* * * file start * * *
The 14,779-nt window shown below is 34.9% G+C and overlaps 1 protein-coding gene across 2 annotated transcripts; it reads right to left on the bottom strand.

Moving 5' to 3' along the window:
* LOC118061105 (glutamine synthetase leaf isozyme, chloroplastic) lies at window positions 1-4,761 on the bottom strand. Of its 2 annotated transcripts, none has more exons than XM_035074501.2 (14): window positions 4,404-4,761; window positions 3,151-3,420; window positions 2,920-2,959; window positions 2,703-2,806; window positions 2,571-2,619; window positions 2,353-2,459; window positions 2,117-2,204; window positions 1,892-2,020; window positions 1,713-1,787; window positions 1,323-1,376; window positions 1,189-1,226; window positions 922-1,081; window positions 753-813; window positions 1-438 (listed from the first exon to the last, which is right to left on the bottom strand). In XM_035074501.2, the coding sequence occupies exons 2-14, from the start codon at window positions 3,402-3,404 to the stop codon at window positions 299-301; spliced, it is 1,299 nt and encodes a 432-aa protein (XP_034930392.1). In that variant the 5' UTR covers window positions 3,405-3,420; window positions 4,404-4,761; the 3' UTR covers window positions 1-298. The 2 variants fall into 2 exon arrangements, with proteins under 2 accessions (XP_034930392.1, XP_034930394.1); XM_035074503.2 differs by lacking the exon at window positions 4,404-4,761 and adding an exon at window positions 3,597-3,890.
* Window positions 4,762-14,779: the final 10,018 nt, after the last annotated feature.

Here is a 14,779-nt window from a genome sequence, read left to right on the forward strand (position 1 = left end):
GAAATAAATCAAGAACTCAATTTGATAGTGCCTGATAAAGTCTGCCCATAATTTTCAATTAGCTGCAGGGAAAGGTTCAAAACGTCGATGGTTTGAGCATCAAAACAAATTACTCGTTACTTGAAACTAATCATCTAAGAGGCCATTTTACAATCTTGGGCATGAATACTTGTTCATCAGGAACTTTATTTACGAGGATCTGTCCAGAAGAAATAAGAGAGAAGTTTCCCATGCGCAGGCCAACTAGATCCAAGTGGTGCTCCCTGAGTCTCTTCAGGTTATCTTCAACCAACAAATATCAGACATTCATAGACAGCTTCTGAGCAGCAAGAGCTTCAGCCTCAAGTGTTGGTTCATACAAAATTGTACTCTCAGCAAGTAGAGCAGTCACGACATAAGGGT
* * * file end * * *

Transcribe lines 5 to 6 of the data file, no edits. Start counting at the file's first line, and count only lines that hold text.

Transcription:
Here is a 14,779-nt window from a genome sequence, read left to right on the forward strand (position 1 = left end):
GAAATAAATCAAGAACTCAATTTGATAGTGCCTGATAAAGTCTGCCCATAATTTTCAATTAGCTGCAGGGAAAGGTTCAAAACGTCGATGGTTTGAGCATCAAAACAAATTACTCGTTACTTGAAACTAATCATCTAAGAGGCCATTTTACAATCTTGGGCATGAATACTTGTTCATCAGGAACTTTATTTACGAGGATCTGTCCAGAAGAAATAAGAGAGAAGTTTCCCATGCGCAGGCCAACTAGATCCAAGTGGTGCTCCCTGAGTCTCTTCAGGTTATCTTCAACCAACAAATATCAGACATTCATAGACAGCTTCTGAGCAGCAAGAGCTTCAGCCTCAAGTGTTGGTTCATACAAAATTGTACTCTCAGCAAGTAGAGCAGTCACGACATAAGGGT